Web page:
However, the two concepts are viewed to be on a continuum of continuous improvement. A company may also practice mass customization and mass production, albeit in two different factories meant for different market segments.

 

Advantages of Mass Production

 

1. High precision rate

Mass production can result in a high-precision rate if production is strictly monitored and validated using present parameters.

 

2. Low production costs

It is also associated with low production costs because the mechanization eliminates redundant job roles, thus requiring fewer workers.

 

3. Higher efficiency levels

Additionally, mass production can lead to higher efficiency levels since automation assembles mass-produced items faster. It also gives firms a competitive edge and higher profitability because the rapid assembly helps in the faster distribution and marketing of products.

 

Disadvantages of Mass Production

 

1. Capital-intensive

First, mass production requires automated assembly lines, which is capital-intensive and requires large sums of investments to set up and maintain. Only companies with a large capital outlay can implement mass production in their manufacturing process.

 

2. Requires constant upgrades

Second, mass production systems require upgrading and new improvements to keep up with the latest innovations in the market. A typical scenario can be seen in a pharmaceutical firm that manufactures popular drug products on a comprehensive assembly line. If a different production process is required due to regulatory changes, the company will be required to incur significant investment in time and money to adopt a new assembly line.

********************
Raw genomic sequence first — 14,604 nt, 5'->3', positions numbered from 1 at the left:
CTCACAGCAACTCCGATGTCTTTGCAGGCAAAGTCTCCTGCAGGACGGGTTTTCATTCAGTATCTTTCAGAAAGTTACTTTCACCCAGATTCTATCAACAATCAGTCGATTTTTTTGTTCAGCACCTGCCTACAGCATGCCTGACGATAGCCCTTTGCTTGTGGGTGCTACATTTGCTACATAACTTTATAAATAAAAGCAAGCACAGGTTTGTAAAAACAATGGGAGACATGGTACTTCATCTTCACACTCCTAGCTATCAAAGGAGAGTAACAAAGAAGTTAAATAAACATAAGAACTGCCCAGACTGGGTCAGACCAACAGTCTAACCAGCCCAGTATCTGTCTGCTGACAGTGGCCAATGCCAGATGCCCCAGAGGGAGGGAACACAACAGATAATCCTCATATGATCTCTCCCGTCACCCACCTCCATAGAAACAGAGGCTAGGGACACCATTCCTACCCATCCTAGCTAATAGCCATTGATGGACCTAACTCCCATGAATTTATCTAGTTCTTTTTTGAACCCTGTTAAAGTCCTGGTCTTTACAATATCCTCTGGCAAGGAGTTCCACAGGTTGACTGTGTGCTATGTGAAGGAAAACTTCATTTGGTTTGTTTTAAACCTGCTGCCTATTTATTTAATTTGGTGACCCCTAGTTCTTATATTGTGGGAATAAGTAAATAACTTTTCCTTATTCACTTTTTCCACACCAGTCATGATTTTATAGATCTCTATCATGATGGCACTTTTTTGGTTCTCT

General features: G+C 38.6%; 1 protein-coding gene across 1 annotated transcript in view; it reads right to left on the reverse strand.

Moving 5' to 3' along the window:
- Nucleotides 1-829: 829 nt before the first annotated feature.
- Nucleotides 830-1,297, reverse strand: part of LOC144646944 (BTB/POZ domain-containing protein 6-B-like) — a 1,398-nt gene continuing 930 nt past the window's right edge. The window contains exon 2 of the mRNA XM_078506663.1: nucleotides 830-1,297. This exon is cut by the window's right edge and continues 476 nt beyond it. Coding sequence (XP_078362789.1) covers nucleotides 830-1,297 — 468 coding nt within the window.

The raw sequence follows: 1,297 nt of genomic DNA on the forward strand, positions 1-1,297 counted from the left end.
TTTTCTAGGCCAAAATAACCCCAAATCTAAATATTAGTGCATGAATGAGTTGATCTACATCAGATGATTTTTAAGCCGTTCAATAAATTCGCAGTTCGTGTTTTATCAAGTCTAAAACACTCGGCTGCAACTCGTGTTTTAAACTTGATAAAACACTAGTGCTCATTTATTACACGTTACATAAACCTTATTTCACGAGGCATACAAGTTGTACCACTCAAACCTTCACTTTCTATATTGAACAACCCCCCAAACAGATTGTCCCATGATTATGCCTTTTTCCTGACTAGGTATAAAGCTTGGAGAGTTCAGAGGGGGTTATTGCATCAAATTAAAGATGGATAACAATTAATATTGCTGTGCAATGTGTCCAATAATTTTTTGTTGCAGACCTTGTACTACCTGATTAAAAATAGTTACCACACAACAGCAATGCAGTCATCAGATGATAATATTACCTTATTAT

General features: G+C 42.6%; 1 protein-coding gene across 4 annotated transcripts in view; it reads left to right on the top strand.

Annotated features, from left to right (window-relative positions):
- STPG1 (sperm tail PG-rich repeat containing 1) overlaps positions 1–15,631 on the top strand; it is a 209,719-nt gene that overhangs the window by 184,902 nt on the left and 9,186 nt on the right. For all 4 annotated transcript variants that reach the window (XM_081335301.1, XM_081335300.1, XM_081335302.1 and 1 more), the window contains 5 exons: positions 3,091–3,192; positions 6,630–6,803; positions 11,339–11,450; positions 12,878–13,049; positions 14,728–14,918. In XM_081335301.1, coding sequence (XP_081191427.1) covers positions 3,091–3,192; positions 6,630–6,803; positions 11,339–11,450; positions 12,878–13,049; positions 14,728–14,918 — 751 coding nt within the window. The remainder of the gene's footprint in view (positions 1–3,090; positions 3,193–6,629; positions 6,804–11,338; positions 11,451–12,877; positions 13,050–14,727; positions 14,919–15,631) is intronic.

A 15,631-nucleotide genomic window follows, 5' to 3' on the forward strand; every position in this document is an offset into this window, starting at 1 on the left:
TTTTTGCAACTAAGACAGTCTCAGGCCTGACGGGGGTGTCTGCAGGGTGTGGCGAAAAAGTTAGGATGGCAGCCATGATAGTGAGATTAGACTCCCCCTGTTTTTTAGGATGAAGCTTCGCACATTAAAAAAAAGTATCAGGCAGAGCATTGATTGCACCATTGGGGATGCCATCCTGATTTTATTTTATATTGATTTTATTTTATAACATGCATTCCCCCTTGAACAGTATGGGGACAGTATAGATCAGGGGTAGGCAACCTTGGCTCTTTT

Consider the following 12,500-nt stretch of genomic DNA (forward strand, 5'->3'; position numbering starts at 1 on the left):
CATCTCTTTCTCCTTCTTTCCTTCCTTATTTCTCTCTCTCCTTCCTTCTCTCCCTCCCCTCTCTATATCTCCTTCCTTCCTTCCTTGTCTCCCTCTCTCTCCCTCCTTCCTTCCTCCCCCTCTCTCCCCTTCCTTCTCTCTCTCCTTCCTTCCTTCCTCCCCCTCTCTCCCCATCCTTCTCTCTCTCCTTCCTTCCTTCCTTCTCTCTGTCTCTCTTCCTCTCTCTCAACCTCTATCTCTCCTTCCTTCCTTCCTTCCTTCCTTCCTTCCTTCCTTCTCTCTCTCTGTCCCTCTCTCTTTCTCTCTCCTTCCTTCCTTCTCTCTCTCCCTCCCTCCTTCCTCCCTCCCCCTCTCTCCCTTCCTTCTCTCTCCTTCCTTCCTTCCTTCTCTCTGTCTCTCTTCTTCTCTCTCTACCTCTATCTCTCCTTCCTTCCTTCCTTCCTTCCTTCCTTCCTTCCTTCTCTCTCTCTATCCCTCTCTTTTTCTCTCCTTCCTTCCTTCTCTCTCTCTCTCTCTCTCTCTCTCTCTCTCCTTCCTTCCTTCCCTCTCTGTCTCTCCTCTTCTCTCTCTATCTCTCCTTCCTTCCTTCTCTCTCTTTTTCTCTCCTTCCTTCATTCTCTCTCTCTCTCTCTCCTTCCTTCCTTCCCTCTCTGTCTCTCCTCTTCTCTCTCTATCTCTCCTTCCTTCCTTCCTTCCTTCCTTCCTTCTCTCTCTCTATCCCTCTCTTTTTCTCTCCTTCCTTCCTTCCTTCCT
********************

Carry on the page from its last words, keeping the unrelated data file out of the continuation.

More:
3. Low employee morale and increased employee turnover

Lastly, mass production is associated with low employee morale and increased levels of employee turnover due to the repetitive nature of the production process.

 

Real-World Example

An early example of mass production dates back to 1913 when Henry Ford pioneered the first assembly line technique for his famous Ford Model T. Ford’s automobiles became available at a lower price because of the efficiency of the method.

Initially, the assembly lines were segmented to allow each worker to work on a single step before accelerating the process using a mechanized belt. It saw the innovative production approach realize the reduced time it took to build the Model T automobile from 12 hours to two and a half hours. Automobile companies still use Ford’s mass production method for rapid manufacturing.

 

Related Readings

CFI offers the Certified Banking & Credit Analyst (CBCA)™ certification program for those looking to take their careers to the next level. To keep learning and developing your knowledge base, please explore the additional relevant resources below:

  • Capital Expenditures
  • Mass Customization
  • Economies of Scope
  • Manufacturing Resources Planning